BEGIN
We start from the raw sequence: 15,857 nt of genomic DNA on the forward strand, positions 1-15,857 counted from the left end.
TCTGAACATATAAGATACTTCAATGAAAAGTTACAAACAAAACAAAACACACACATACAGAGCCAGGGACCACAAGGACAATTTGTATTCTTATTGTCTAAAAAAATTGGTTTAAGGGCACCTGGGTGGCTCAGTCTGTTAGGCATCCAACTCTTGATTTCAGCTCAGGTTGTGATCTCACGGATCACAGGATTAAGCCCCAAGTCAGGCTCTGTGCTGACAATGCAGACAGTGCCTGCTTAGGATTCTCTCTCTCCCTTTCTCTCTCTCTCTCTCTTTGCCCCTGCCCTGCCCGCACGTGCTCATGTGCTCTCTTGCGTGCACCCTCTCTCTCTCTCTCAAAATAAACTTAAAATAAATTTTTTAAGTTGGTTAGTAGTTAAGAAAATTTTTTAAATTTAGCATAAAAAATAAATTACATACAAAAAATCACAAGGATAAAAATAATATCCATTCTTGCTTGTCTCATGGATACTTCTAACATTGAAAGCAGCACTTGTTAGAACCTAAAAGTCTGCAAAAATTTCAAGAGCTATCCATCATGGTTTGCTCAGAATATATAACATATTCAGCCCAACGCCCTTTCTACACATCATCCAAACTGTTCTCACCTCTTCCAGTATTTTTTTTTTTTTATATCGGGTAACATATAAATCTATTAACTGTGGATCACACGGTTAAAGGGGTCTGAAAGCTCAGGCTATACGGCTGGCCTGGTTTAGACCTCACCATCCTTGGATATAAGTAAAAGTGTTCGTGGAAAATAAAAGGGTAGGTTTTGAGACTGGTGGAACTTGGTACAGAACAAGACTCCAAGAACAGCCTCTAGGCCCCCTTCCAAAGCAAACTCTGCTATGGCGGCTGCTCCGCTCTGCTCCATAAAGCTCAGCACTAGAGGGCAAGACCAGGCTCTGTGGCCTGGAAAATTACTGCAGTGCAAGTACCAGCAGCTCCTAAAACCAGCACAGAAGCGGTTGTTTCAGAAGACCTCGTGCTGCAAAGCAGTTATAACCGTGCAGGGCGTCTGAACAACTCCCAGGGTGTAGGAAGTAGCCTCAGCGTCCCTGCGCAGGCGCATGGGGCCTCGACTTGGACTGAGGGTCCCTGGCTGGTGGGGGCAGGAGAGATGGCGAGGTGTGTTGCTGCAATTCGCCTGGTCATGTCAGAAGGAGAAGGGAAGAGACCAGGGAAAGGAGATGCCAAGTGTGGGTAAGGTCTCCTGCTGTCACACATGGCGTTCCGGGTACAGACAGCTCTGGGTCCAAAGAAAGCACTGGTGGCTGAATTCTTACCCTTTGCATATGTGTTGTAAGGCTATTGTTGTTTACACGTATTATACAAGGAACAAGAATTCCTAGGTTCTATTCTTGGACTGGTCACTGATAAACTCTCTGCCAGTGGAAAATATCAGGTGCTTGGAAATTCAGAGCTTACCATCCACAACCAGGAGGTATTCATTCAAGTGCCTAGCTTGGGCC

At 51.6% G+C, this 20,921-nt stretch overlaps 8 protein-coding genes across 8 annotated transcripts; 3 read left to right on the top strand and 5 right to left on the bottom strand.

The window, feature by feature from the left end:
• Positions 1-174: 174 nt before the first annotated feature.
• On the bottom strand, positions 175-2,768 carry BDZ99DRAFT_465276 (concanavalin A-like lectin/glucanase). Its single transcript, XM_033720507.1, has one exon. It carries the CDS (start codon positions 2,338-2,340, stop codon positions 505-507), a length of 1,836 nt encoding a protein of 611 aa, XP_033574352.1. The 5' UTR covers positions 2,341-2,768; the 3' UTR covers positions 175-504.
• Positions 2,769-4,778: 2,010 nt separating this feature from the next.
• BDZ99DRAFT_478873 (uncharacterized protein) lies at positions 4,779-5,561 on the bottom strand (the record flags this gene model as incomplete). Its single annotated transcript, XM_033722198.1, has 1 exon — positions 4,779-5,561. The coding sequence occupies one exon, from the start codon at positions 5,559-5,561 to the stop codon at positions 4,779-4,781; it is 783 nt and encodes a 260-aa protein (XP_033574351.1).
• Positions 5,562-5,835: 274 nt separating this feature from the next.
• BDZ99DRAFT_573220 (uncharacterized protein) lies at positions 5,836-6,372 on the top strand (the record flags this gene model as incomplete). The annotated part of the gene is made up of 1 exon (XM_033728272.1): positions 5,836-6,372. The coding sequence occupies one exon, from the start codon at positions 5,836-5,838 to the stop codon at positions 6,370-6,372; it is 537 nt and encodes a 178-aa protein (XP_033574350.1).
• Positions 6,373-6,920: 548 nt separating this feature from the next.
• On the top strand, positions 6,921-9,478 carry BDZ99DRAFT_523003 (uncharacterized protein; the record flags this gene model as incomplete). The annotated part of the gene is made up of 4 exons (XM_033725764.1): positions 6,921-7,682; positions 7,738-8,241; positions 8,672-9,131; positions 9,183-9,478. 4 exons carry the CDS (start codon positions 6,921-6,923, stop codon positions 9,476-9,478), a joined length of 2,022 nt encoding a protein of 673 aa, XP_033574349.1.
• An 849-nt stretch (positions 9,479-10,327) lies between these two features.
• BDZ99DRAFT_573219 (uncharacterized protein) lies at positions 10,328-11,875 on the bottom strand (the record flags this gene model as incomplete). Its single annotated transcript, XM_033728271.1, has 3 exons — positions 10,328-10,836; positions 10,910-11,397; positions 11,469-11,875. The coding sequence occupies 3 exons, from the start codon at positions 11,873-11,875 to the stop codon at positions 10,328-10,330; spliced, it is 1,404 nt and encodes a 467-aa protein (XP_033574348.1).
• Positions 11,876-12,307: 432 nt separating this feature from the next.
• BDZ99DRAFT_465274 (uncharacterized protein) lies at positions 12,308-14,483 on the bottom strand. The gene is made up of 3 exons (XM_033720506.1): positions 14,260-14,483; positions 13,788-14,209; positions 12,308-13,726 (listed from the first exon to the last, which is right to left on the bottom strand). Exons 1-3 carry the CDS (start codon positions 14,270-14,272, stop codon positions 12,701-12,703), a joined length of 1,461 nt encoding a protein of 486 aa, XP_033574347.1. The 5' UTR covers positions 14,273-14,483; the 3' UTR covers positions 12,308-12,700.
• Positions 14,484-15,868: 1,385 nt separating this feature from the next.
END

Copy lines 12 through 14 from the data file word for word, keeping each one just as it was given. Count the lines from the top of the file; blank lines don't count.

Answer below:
• On the top strand, positions 6,921-9,478 carry BDZ99DRAFT_523003 (uncharacterized protein; the record flags this gene model as incomplete). The annotated part of the gene is made up of 4 exons (XM_033725764.1): positions 6,921-7,682; positions 7,738-8,241; positions 8,672-9,131; positions 9,183-9,478. 4 exons carry the CDS (start codon positions 6,921-6,923, stop codon positions 9,476-9,478), a joined length of 2,022 nt encoding a protein of 673 aa, XP_033574349.1.
• An 849-nt stretch (positions 9,479-10,327) lies between these two features.
• BDZ99DRAFT_573219 (uncharacterized protein) lies at positions 10,328-11,875 on the bottom strand (the record flags this gene model as incomplete). Its single annotated transcript, XM_033728271.1, has 3 exons — positions 10,328-10,836; positions 10,910-11,397; positions 11,469-11,875. The coding sequence occupies 3 exons, from the start codon at positions 11,873-11,875 to the stop codon at positions 10,328-10,330; spliced, it is 1,404 nt and encodes a 467-aa protein (XP_033574348.1).